The Horse Butte Wind Facility in Bonneville County, Idaho, developed by Utah Associated Municipal Power Systems (UAMPS) and operated by Horse Butte Wind I, LLC, became operational in August 2012. During the first three years of operation, SWCA Environmental Consultants (SWCA) conducted avian and bat carcass searches to document fatalities potentially attributable to turbine collision. This report presents observed (unadjusted) fatalities and adjusted fatality estimates for each of the survey years. Adjusted fatality estimates were calculated using an industry-accepted statistical estimator that corrects for carcass persistence and searcher efficiency (seasonal trials conducted during the first two survey years), search interval, and the proportion of turbines searched to the total number of turbines at the site.
Avian and bat fatalities are presented in the context of the project’s bird and bat conservation strategy (BBCS) and the project’s eagle conservation plan (ECP); both documents, which are currently under revision, present fatality thresholds developed as criteria for implementing phased operational and nonoperational mitigation. The thresholds, as currently written, are based on observed (unadjusted) fatalities.
Carcass searches were conducted every 2 weeks in Year 1 and, in Years 2 and 3, every 2 weeks during the winter and breeding seasons and weekly during the spring and fall migration seasons. These searches were conducted at 10 of 32 turbines during any one survey period, with nine turbines searched on a constant basis throughout the study. During searches, 18 birds and 26 bats were found in Year 1, nine birds and 17 bats were found in Year 2, and nine birds and 12 bats were found in Year 3. An additional six birds and two bats were found incidentally. No federally listed bird or bat was found during the formal searches or incidentally in any survey year. Two golden eagles (Aquila chrysaetos), protected under the Bald and Golden Eagle Protection Act of 1940, as amended, were found in Year 3 (one incidentally and one during searches). Five bird species—black rosy-finch (Leucosticte atrata), Brewer’s sparrow (Spizella breweri), eared grebe (Podiceps nigricollis), sharp-tailed grouse (Tympanuchus phasianellus), and Swainson’s hawk (Buteo swainsoni)—were considered “sensitive” under the project’s BBCS threshold categories because of their federal (birds of conservation concern) and/or state (Idaho species of greatest conservation need) sensitivity designations. However, none of the BBCS or ECP thresholds were met or exceeded in any survey year.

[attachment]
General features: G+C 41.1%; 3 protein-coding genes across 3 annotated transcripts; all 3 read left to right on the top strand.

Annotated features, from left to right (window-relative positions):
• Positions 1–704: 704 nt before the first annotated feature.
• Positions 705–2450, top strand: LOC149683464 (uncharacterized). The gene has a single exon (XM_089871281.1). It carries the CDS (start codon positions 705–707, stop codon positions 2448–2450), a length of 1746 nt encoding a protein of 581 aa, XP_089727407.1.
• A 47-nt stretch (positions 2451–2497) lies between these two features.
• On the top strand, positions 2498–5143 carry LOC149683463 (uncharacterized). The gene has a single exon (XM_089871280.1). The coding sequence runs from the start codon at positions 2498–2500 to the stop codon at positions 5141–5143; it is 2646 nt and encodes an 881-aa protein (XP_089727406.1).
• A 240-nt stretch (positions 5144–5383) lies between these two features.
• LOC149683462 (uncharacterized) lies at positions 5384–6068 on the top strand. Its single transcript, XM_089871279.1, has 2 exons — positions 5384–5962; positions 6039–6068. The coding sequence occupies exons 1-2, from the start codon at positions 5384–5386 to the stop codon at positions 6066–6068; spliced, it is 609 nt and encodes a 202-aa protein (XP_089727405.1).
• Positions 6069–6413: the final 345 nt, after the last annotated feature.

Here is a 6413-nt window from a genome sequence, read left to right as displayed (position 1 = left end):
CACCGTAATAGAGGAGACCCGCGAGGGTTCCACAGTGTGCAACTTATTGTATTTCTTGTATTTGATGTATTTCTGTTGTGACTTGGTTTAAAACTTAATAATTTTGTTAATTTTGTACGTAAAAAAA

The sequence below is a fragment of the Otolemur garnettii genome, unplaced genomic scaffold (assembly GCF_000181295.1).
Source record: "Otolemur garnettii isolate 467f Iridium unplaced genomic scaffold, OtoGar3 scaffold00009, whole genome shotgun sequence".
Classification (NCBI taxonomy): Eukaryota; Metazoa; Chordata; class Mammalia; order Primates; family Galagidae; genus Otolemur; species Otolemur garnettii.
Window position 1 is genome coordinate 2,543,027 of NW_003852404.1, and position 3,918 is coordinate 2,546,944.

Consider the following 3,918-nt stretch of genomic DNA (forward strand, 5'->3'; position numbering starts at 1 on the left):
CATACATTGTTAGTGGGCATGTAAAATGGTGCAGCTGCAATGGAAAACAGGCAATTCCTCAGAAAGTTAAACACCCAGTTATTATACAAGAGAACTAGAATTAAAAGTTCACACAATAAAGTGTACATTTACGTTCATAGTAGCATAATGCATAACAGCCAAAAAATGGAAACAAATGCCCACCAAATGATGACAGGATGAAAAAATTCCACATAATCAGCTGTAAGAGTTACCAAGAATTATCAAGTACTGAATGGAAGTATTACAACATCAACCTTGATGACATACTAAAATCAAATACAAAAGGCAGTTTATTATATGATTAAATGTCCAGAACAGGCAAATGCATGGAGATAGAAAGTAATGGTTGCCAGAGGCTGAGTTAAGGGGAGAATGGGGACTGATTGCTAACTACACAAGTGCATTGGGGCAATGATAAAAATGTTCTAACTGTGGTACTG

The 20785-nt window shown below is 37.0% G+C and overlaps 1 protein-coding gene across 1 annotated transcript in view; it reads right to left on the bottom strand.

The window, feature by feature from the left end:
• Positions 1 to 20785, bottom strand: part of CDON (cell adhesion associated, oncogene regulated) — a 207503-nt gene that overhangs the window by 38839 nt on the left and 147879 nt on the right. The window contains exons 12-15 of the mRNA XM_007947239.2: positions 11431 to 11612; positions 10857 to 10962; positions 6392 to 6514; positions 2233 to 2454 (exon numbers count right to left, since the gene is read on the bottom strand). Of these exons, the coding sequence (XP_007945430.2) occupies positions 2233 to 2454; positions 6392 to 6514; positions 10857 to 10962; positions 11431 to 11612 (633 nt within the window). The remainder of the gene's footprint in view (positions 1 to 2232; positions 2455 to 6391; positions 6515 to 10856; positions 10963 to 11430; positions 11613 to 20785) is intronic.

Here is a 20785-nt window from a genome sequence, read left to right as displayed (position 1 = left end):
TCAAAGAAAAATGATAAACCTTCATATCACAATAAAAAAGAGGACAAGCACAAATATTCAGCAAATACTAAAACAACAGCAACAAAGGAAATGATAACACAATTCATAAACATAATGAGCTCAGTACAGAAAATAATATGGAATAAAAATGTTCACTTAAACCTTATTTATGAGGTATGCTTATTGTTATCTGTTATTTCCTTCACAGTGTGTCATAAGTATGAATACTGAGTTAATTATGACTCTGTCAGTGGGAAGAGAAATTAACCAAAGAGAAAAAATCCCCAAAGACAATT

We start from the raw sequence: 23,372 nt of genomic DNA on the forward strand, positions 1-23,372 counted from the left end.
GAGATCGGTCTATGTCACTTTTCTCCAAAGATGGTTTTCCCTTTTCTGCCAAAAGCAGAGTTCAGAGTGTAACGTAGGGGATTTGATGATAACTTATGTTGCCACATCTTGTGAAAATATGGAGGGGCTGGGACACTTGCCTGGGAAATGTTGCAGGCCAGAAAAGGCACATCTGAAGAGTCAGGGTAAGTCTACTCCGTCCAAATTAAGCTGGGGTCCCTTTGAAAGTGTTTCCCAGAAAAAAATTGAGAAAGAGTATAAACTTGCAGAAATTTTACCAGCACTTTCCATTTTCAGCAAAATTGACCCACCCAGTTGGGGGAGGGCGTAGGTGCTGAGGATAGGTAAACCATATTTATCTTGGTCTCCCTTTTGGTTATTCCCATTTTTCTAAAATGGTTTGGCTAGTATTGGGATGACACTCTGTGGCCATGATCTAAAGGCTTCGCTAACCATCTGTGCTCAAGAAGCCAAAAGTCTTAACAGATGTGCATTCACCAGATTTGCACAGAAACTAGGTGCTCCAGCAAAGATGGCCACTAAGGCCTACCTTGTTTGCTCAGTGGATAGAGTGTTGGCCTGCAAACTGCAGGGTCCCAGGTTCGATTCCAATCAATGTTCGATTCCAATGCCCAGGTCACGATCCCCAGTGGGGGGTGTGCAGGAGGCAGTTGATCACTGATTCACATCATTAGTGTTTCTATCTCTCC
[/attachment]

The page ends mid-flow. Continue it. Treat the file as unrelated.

Avian and bat species composition and seasonal distribution patterns generally mirrored those observed at other wind energy facilities in the United States, with the exception that avian fatalities peaked in fall migration (42%) and in winter (33%; the majority of these winter fatalities were recorded in Year 1). Avian fatalities were distributed among several species (17 species were identified during this study), with passerines (33%) constituting more than other groups (waterbirds/waterfowl, 24%; diurnal birds of prey, 18%; upland gamebirds, 15%). More bat (55) than bird (36) fatalities were recorded. Bat fatalities were limited to specific species (four species were identified during this study and comprised 91% of all bat fatalities); these species were migratory tree bats, and most (82%) were found during late summer and fall migration.
Eared grebe (5) was the most common species found, followed by gray partridge (Perdix perdix; 4), and common redpoll (Acanthis flammea; 3). The two migratory tree bat species found during searches were hoary (Lasiurus cinereus; 26) and silver-haired bat (Lasionycteris noctivagans; 22). Among fatalities that could be identified to species, most have been commonly documented as fatalities at other wind energy facilities; however, some of the bird species have been infrequently (rough-legged hawk and Swainson’s hawk), rarely (Brewer’s sparrow, common redpoll, eared grebe, golden eagle, and sharp-tailed grouse), or never (black rosy-finch and gray-crowned rosy-finch) reported to our knowledge. One of the bats species (western small-footed myotis) has also never been reported to our knowledge.
Adjusted fatality estimates were comparably low for birds in Years 1 and 2 (1.9 and 2.6 birds/MW/year, respectively) and moderate for birds in Year 3 (3.5 birds/MW/year) and bats in all years (7.8, 9.3, and 5.1 bats/MW/years in Years 1-3, respectively) relative to other wind energy facilities in the United States. In this report, we discuss findings in the context of the project’s BBCS and ECP and in the context of data reported at other United States wind energy facilities (including the utility of comparing such data).